He said Toledo's I-75 South End overpass reminds him of the freeway bridge in his neighborhood in San Diego that sparked the creation of Chicano Park.
“The I-75 overpass cuts the community from the downtown area,” Mr. Torero said. “So now we're using the same underpass, the bridge, the pillars, to reunite the community.”
Brimming with enthusiasm for the Toledo project, Mr. Torero said be believes murals can make a real difference in how people feel about their surroundings.
“People are there day after day, year after year, and they don't see any change. They just see deterioration because of the economic downturn,” Mr. Torero said. “Then all of a sudden, they see a transformation take place. The environment changes the minute we place a fresh new outlook of color.”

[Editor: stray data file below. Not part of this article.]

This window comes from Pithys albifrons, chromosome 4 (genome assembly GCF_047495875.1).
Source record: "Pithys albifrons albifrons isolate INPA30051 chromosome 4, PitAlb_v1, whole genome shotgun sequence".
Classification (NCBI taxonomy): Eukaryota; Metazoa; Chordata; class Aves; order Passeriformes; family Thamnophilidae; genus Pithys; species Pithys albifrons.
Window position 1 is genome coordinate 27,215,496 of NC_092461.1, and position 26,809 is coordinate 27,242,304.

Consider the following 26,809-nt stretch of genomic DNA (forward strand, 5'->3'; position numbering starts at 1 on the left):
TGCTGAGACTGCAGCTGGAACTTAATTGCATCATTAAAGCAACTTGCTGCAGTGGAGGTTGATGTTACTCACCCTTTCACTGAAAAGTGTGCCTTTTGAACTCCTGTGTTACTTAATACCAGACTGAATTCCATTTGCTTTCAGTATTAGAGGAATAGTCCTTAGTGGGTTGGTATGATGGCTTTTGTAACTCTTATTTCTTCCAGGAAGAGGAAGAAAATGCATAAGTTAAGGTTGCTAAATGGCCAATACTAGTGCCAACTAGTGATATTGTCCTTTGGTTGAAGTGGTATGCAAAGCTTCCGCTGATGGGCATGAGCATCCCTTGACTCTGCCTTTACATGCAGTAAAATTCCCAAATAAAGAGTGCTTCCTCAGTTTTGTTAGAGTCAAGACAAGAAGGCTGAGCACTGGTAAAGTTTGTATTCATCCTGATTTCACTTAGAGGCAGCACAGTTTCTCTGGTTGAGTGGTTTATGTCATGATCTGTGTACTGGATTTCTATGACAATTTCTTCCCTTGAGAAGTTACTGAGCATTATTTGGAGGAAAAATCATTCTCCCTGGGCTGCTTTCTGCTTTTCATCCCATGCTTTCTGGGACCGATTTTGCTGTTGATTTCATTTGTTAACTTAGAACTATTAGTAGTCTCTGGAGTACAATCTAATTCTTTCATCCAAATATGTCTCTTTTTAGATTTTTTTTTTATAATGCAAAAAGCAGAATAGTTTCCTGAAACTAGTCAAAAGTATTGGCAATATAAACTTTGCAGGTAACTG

Old South End businessman Maria Rodriguez-Winter agreed. She just opened a gallery a few blocks down the road from the mural to showcase Latino art. Her hope is for the area to become a magnet for artists and entrepreneurs.
“I love it,” Ms. Rodriguez-Winter said of the mural. “It says so much about our area and the people. I'm excited about it.”
BGSU arts instructor Gordon Ricketts, who came up with the idea of hiring Mr. Torero for the project, said the next step will be to paint a mural on the other side of the underpass. He said the current one cost about $11,000 and was funded by a university grant and donations. Mr. Rickets said he would like to see murals all over the city and has plans to hold a mural-painting workshop next summer.
“I think all neighborhoods need this kind of art project,” he said.
Dan Hernandez, the art in public places coordinator for the Arts Commission of Greater Toledo, said Toledo already has a wide array of public art, although much of it is three-dimensional work such as sculptures, rather than murals. He said most art commissioned by the city is done by a single artist and then installed. The Old South End mural is different, Mr. Hernandez said.